The City moved on March 21, 1957, to dismiss the plaintiff's complaint. Its motion was denied on May 17, 1957. The City filed its answer on May 23, 1957, denying any ballot irregularities or statutory violations and asserting that the ballot was proper in all respects. The City also asserted that the participation of the plaintiff in the pre-election campaign clearly showed the electorate that no voluntary sale was contemplated, and that the plaintiff was estopped from questioning the sufficiency of the ballot.
At the trial, counsel for the plaintiff stated "that plaintiff's case either stands or falls as a matter of law on whether the ballot, submitted to the voters of the City of Lyons, was defective." The plaintiff attempted to show that voters had actually been misled by the form of the ballot, but failed. It was shown that circulars for and against the acquisition of the plaintiff's gas system had been publicized or circulated in the city during the pre-election campaign. An affidavit of the Clerk of the Supreme Court of Nebraska quoted language from many certifications of election results filed with him pursuant to the applicable statute, indicating that it was customary in elections, such as that in suit, for the proposition submitted to the voters to show that the acquisition proposed was to be "by the exercise of the power of eminent domain."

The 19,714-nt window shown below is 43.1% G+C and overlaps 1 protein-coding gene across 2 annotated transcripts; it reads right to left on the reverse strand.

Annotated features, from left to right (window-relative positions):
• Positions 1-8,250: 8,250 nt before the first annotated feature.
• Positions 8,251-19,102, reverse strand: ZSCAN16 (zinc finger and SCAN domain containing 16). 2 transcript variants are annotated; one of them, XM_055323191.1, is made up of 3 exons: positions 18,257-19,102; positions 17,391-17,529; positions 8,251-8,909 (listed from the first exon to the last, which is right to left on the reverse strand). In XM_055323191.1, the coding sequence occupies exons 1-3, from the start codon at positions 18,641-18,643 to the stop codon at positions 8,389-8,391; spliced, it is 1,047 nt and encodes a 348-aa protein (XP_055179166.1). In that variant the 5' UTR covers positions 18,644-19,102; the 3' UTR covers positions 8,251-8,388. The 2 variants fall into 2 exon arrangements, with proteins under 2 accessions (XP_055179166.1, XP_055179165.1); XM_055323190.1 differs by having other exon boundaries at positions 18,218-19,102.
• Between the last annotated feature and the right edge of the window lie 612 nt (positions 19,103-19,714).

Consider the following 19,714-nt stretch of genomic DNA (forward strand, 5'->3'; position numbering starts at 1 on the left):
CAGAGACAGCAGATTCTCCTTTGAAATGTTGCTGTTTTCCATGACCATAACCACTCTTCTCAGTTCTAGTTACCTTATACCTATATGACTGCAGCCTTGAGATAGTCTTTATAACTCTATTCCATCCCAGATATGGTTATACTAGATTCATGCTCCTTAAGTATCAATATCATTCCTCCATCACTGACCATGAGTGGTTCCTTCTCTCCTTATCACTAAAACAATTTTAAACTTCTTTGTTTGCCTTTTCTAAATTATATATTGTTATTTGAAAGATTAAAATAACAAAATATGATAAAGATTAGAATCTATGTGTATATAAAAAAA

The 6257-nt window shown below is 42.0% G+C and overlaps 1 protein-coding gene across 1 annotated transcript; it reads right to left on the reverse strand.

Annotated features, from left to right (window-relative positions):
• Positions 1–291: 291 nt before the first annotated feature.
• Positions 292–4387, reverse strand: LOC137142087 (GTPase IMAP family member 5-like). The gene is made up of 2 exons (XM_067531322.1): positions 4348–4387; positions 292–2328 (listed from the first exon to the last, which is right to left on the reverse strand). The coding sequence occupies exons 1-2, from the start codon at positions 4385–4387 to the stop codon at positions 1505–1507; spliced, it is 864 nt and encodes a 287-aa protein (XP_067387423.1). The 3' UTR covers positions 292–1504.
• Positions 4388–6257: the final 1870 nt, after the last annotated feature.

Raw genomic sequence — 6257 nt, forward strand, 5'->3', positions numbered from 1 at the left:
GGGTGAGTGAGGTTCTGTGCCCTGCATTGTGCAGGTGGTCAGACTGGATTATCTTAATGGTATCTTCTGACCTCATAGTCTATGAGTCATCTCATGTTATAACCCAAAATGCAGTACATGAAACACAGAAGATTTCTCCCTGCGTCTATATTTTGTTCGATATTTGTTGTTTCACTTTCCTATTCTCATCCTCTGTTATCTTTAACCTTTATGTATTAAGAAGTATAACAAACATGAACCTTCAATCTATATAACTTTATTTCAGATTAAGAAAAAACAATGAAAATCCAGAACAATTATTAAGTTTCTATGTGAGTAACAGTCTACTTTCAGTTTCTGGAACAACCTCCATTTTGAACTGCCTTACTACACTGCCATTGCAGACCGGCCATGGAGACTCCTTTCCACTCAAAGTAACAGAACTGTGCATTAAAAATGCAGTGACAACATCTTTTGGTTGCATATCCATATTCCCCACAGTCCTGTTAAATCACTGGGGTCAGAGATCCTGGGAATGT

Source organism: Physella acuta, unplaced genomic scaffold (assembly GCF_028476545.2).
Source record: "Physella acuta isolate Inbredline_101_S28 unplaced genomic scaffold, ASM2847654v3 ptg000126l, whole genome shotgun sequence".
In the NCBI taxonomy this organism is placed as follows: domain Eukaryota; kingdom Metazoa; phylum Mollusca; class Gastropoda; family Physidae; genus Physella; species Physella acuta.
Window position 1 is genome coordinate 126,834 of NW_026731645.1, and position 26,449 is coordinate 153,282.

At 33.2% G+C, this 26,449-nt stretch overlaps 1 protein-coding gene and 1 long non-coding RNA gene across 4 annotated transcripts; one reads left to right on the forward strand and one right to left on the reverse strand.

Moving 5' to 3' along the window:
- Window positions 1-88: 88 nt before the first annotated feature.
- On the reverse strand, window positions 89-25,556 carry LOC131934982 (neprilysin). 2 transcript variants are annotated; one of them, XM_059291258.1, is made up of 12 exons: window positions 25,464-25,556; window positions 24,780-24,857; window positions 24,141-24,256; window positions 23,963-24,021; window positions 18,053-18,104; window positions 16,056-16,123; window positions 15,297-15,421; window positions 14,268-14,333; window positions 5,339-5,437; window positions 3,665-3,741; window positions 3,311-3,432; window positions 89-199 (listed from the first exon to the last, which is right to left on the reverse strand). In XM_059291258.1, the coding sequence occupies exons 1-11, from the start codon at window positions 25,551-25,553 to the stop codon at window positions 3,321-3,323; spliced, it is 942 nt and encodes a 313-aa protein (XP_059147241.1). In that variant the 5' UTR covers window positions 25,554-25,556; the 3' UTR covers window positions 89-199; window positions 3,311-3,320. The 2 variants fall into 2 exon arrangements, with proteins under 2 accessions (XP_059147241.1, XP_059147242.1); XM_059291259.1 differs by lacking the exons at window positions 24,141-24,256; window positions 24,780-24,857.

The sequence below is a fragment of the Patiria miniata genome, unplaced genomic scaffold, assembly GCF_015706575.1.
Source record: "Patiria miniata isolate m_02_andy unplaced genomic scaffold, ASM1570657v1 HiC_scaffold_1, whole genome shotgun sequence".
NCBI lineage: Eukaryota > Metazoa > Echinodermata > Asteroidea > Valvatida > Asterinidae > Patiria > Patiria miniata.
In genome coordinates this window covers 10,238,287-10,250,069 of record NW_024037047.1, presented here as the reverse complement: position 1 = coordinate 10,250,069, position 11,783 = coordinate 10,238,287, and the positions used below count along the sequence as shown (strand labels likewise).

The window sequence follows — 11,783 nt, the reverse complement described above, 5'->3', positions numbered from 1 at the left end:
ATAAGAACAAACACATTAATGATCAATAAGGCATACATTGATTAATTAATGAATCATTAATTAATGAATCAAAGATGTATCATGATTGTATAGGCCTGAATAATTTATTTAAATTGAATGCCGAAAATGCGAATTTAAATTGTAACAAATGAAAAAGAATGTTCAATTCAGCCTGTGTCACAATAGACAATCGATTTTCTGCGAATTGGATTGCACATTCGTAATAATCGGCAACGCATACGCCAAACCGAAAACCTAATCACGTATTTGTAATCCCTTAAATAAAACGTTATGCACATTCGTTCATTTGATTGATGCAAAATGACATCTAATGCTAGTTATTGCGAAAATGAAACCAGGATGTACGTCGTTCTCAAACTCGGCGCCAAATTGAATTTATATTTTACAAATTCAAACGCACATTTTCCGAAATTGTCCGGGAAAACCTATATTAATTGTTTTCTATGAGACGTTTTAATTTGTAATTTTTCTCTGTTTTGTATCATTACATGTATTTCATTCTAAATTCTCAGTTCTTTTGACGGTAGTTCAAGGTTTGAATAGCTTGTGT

The Honorable Richard E. Robinson, Chief Judge of the United States District Court for the District of Nebraska, before whom this case was tried, in his opinion (166 F. Supp. 676, 680), in which the contentions of the plaintiff were given careful consideration, reached the conclusion that "There was substantial, if not complete, compliance [by the City of Lyons] with the statutory provision regarding condemnation of public utilities and there was no evidence that the electors were in any respect misled." We quote the following from Judge Robinson's opinion (page 679 of 166 F. Supp.) : "This much is clear: Section 19-701 specifies by what singular means a city shall possess the authority to acquire, by the exercise of the power of eminent domain, a gas system for the public use of the city, namely, only when the qualified electors at any general or special election consent by their ballots to acquire such a system in that manner. But a careful reading of the statute leads us to conclude that there is no provision setting forth in what form the ballot shall be drafted and declaring that the performance of the details is essential to the validity of the election. Specifically, we can find no mandatory provision regarding how the proposition submitted must be phrased. Absent any such requirement, the ballot will have substantially complied with the statute when the proposition submitted, however it is phrased, has not by its terms misled the electorate `and thus prevented an intelligent expression of its preference' (to borrow an apt phrase from a note in 70 Harvard Law Review 1077, 1079). Our conclusion that the statute lacks any mandatory requirement regarding phraseology appears to be supported by an expression in the first proviso of Section 19-701, that the city `shall have the power to submit such question or proposition in the usual manner to the qualified electors'. The choice of the phrase `in the usual manner' indicates, if anything at all, that the proposition as phrased must not offend our general notions of a fair election.